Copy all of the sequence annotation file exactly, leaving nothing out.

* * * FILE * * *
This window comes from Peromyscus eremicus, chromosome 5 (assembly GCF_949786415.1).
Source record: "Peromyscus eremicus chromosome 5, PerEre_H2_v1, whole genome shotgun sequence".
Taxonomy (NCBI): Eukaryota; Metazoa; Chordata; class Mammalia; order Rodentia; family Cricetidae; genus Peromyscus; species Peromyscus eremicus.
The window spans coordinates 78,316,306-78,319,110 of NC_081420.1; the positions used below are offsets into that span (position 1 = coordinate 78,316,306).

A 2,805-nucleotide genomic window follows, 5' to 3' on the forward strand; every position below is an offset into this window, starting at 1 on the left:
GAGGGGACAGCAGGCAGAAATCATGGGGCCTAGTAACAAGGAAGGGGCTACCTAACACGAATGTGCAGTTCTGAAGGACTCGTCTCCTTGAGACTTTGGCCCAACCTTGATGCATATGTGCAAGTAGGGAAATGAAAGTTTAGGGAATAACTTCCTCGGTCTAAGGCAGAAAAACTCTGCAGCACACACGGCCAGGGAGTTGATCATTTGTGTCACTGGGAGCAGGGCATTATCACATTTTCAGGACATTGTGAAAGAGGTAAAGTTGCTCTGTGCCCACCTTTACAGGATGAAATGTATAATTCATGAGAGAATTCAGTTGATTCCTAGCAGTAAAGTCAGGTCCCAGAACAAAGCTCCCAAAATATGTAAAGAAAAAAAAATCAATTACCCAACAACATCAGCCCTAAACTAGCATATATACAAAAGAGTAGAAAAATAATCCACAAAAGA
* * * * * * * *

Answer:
This window comes from Peromyscus eremicus, chromosome 5 (assembly GCF_949786415.1).
Source record: "Peromyscus eremicus chromosome 5, PerEre_H2_v1, whole genome shotgun sequence".
Taxonomy (NCBI): Eukaryota; Metazoa; Chordata; class Mammalia; order Rodentia; family Cricetidae; genus Peromyscus; species Peromyscus eremicus.
The window spans coordinates 78,316,306-78,319,110 of NC_081420.1; the positions used below are offsets into that span (position 1 = coordinate 78,316,306).

A 2,805-nucleotide genomic window follows, 5' to 3' on the forward strand; every position below is an offset into this window, starting at 1 on the left:
GAGGGGACAGCAGGCAGAAATCATGGGGCCTAGTAACAAGGAAGGGGCTACCTAACACGAATGTGCAGTTCTGAAGGACTCGTCTCCTTGAGACTTTGGCCCAACCTTGATGCATATGTGCAAGTAGGGAAATGAAAGTTTAGGGAATAACTTCCTCGGTCTAAGGCAGAAAAACTCTGCAGCACACACGGCCAGGGAGTTGATCATTTGTGTCACTGGGAGCAGGGCATTATCACATTTTCAGGACATTGTGAAAGAGGTAAAGTTGCTCTGTGCCCACCTTTACAGGATGAAATGTATAATTCATGAGAGAATTCAGTTGATTCCTAGCAGTAAAGTCAGGTCCCAGAACAAAGCTCCCAAAATATGTAAAGAAAAAAAAATCAATTACCCAACAACATCAGCCCTAAACTAGCATATATACAAAAGAGTAGAAAAATAATCCACAAAAGA